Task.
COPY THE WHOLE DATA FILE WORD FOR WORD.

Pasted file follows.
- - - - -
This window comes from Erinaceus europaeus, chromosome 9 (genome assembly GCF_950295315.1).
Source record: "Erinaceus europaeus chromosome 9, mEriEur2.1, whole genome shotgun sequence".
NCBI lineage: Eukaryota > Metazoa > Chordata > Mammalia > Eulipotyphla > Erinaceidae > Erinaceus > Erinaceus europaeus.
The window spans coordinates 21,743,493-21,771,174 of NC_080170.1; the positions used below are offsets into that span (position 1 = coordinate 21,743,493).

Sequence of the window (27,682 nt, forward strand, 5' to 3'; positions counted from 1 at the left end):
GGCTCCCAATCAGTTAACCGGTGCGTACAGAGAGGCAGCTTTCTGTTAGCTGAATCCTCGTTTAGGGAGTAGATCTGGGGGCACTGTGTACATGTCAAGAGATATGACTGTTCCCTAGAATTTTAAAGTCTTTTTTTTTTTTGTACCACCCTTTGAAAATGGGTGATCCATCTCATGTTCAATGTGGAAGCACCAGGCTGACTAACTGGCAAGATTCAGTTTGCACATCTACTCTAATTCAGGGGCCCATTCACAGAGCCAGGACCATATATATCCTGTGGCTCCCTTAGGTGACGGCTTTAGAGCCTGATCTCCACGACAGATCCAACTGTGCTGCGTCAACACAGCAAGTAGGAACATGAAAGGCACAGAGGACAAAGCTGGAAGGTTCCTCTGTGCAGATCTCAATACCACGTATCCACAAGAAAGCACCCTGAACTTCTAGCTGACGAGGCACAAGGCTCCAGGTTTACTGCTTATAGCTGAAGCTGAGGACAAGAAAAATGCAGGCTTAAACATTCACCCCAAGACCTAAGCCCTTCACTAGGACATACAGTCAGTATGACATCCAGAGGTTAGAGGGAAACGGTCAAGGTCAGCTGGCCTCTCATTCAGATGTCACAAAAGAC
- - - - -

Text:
This window comes from Erinaceus europaeus, chromosome 9 (genome assembly GCF_950295315.1).
Source record: "Erinaceus europaeus chromosome 9, mEriEur2.1, whole genome shotgun sequence".
NCBI lineage: Eukaryota > Metazoa > Chordata > Mammalia > Eulipotyphla > Erinaceidae > Erinaceus > Erinaceus europaeus.
The window spans coordinates 21,743,493-21,771,174 of NC_080170.1; the positions used below are offsets into that span (position 1 = coordinate 21,743,493).

Sequence of the window (27,682 nt, forward strand, 5' to 3'; positions counted from 1 at the left end):
GGCTCCCAATCAGTTAACCGGTGCGTACAGAGAGGCAGCTTTCTGTTAGCTGAATCCTCGTTTAGGGAGTAGATCTGGGGGCACTGTGTACATGTCAAGAGATATGACTGTTCCCTAGAATTTTAAAGTCTTTTTTTTTTTTGTACCACCCTTTGAAAATGGGTGATCCATCTCATGTTCAATGTGGAAGCACCAGGCTGACTAACTGGCAAGATTCAGTTTGCACATCTACTCTAATTCAGGGGCCCATTCACAGAGCCAGGACCATATATATCCTGTGGCTCCCTTAGGTGACGGCTTTAGAGCCTGATCTCCACGACAGATCCAACTGTGCTGCGTCAACACAGCAAGTAGGAACATGAAAGGCACAGAGGACAAAGCTGGAAGGTTCCTCTGTGCAGATCTCAATACCACGTATCCACAAGAAAGCACCCTGAACTTCTAGCTGACGAGGCACAAGGCTCCAGGTTTACTGCTTATAGCTGAAGCTGAGGACAAGAAAAATGCAGGCTTAAACATTCACCCCAAGACCTAAGCCCTTCACTAGGACATACAGTCAGTATGACATCCAGAGGTTAGAGGGAAACGGTCAAGGTCAGCTGGCCTCTCATTCAGATGTCACAAAAGAC